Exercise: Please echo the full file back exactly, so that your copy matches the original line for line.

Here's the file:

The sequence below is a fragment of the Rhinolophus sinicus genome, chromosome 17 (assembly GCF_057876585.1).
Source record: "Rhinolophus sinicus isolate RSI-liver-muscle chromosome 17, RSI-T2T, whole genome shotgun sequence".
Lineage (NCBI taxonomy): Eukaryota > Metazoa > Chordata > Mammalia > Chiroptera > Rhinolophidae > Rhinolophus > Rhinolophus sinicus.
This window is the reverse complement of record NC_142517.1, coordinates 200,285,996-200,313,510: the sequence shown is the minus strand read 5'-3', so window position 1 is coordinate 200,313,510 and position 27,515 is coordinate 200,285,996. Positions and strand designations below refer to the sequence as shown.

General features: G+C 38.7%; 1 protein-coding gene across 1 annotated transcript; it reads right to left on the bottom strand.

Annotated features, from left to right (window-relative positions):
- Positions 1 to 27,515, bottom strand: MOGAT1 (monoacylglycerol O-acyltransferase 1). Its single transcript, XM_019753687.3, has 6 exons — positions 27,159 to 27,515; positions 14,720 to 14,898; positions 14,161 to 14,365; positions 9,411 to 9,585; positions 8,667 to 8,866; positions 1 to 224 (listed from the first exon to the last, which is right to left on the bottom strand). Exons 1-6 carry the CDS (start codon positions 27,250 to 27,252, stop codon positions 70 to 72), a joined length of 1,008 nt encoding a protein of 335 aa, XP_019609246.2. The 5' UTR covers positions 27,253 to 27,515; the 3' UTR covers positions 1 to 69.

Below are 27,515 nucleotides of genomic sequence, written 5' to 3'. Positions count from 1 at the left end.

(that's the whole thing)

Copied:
The sequence below is a fragment of the Rhinolophus sinicus genome, chromosome 17 (assembly GCF_057876585.1).
Source record: "Rhinolophus sinicus isolate RSI-liver-muscle chromosome 17, RSI-T2T, whole genome shotgun sequence".
Lineage (NCBI taxonomy): Eukaryota > Metazoa > Chordata > Mammalia > Chiroptera > Rhinolophidae > Rhinolophus > Rhinolophus sinicus.
This window is the reverse complement of record NC_142517.1, coordinates 200,285,996-200,313,510: the sequence shown is the minus strand read 5'-3', so window position 1 is coordinate 200,313,510 and position 27,515 is coordinate 200,285,996. Positions and strand designations below refer to the sequence as shown.

General features: G+C 38.7%; 1 protein-coding gene across 1 annotated transcript; it reads right to left on the bottom strand.

Annotated features, from left to right (window-relative positions):
- Positions 1 to 27,515, bottom strand: MOGAT1 (monoacylglycerol O-acyltransferase 1). Its single transcript, XM_019753687.3, has 6 exons — positions 27,159 to 27,515; positions 14,720 to 14,898; positions 14,161 to 14,365; positions 9,411 to 9,585; positions 8,667 to 8,866; positions 1 to 224 (listed from the first exon to the last, which is right to left on the bottom strand). Exons 1-6 carry the CDS (start codon positions 27,250 to 27,252, stop codon positions 70 to 72), a joined length of 1,008 nt encoding a protein of 335 aa, XP_019609246.2. The 5' UTR covers positions 27,253 to 27,515; the 3' UTR covers positions 1 to 69.

Below are 27,515 nucleotides of genomic sequence, written 5' to 3'. Positions count from 1 at the left end.